Since his arrival from Alianza Petrolera in 2014, Dairon Asprilla has developed a reputation as something of a cult hero amongst Timbers fans. In fact, Asprilla has been the architect of several of the club’s greatest post-season moments since the Timbers joined MLS in 2011.
You would be hard-pressed to find a supporter of the club who doesn’t remember the Colombian forward’s incredible goal against FC Dallas during the 2015 MLS Cup-winning playoff run: a swerving strike from 25 yards out that left former Dallas keeper Jesse Gonzalez rooted to the ground.
And who could forget Asprilla’s 2018 Western Conference Final appearance against the Sounders in Seattle, which saw him power a header home in the 93rd minute of the match before blasting the winning penalty past Stefan Frei in the shootout, knocking them out of the playoffs?
In total, Asprilla has scored four goals and assisted another four in 14 post-season appearances for the Timbers across his six full seasons with the club. But while his playoff exploits are well-documented, Asprilla’s time in Portland has been largely inconsistent and filled with ups and downs.
In 2016, Asprilla was sent out on a season-long loan to Colombian first-division side Millonarios F.C.amid speculation from fans and journalists surrounding his future with the Timbers after a lackluster two-goal, two-assist return from his first 33 games with the team.
When Asprilla returned from his loan spell in June 2017, issues regarding consistency and end-product continued to plague him. This was highlighted by a decline in MLS regular-season appearances, starts, and minutes played for four consecutive seasons from 2017 to 2020. In that time, Asprilla only notched five goals and five assists throughout 60 games.
Asprilla’s then-stuttering Timbers career took another blow after tearing his medial meniscus during the 2020 MLS regular season, an injury that forced him to miss 47 games from May 20 to Nov. 3, 2020.
Having said all that, it seems like Asprilla is starting to put all of that inconsistency behind him.
Since his return from injury in 2020, Asprilla has enjoyed what has been his best statistical season in Green and Gold thus far. He’s played 1,410 minutes through 24 MLS games so far this season, which is the most minutes he has logged during any one season in Portland, and more than he played in the last three seasons combined. Out of 24 games, 17 have been starts, which ties his most starts in any one season with the Timbers. Asprilla’s five goals in 2021 are also equal to the same amount he scored from 2017 to 2020, and his two assists are the most he has registered in one season since 2017.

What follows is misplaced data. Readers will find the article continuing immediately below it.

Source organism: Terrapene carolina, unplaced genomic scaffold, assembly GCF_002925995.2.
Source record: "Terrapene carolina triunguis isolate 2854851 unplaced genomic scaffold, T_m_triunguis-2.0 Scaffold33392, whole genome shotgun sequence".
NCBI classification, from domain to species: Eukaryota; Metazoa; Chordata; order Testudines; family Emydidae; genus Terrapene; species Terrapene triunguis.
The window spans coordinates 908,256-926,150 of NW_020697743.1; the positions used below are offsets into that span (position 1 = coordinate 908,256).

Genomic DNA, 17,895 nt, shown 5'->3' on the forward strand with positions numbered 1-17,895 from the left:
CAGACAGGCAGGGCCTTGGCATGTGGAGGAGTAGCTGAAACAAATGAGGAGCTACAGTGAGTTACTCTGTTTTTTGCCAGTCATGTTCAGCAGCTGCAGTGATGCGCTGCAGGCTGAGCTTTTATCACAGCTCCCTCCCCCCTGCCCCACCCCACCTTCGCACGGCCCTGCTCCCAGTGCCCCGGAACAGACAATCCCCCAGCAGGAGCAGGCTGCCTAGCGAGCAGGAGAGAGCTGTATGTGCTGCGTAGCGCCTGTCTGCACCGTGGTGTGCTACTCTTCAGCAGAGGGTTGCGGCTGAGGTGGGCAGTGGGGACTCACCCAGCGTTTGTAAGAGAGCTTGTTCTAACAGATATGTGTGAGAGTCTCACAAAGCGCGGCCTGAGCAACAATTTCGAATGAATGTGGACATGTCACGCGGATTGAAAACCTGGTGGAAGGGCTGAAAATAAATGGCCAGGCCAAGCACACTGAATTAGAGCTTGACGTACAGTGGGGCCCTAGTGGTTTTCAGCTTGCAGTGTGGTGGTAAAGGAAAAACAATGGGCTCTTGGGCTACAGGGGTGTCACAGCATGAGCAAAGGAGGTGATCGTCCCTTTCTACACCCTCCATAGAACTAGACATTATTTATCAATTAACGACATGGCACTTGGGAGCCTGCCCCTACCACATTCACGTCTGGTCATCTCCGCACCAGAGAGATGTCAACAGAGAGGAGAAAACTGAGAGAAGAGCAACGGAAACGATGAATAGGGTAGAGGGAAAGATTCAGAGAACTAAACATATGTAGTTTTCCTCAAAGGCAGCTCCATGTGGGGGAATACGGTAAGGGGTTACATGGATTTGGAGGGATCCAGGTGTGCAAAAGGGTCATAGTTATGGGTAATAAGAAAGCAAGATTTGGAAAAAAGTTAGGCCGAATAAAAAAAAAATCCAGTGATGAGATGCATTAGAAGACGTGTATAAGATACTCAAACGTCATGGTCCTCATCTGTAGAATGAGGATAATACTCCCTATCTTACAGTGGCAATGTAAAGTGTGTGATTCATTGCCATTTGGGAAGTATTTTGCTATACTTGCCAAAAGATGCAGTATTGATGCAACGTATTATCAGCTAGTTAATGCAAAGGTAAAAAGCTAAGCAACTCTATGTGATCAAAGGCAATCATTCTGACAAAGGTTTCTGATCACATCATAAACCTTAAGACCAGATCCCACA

But to me, more impressive than any of his stats, is the newfound swagger and confidence that Asprilla is currently playing with. It’s as if he had an epiphany during the offseason, and now realizes what many Timbers fans have wanted him to show in years before that he his is bigger, faster, stronger, and better in the air than the majority of the fullbacks he encounters running down the wing any given week.
(For any Premier League fans, Asprilla’s 2021 season has really reminded me of the season Adama Traore had for Wolves in 2019/2020, in that he has finally added an end product to the speed and power in his game.)
It finally seems like Asprilla knows that he is most dangerous operating as the team’s pressure release valve on the counter, whether that’s using his strength to post-up his defender and play in his teammates, or using his speed and directness to get to the goal line and cut balls back across the six-yard box — which is exactly what led to Blanco’s stoppage time equalizer against Colorado on Wednesday.
Asprilla’s stellar play so far this season has seen him cement himself as the starter on the left side of the Timbers’ attack, which has led to several major knock-on effects for the team.
Alongside Mora staking his claim as the Timbers’ starting striker, and the addition of Santiago Moreno during the summer transfer window, I don’t think it’s unreasonable to say that Asprilla’s play this year was partially responsible for the Timbers’ front office being comfortable with trading fan-favorite Jeremy Ebobisse to San Jose. Asprilla starting on the left wing has also allowed for Blanco to be moved into the number 10 position, which has helped to ease the decline in Diego Valeri’s goal and assist output.
In short, the work that Asprilla has put in to achieve this surge in form is something that deserves praise and admiration. He has overcome being loaned out, public criticism from fans and journalists, and a major knee injury. Once a largely inconsistent fringe member of the squad, Asprilla has become one of the standout players in the Timbers’ attack this season.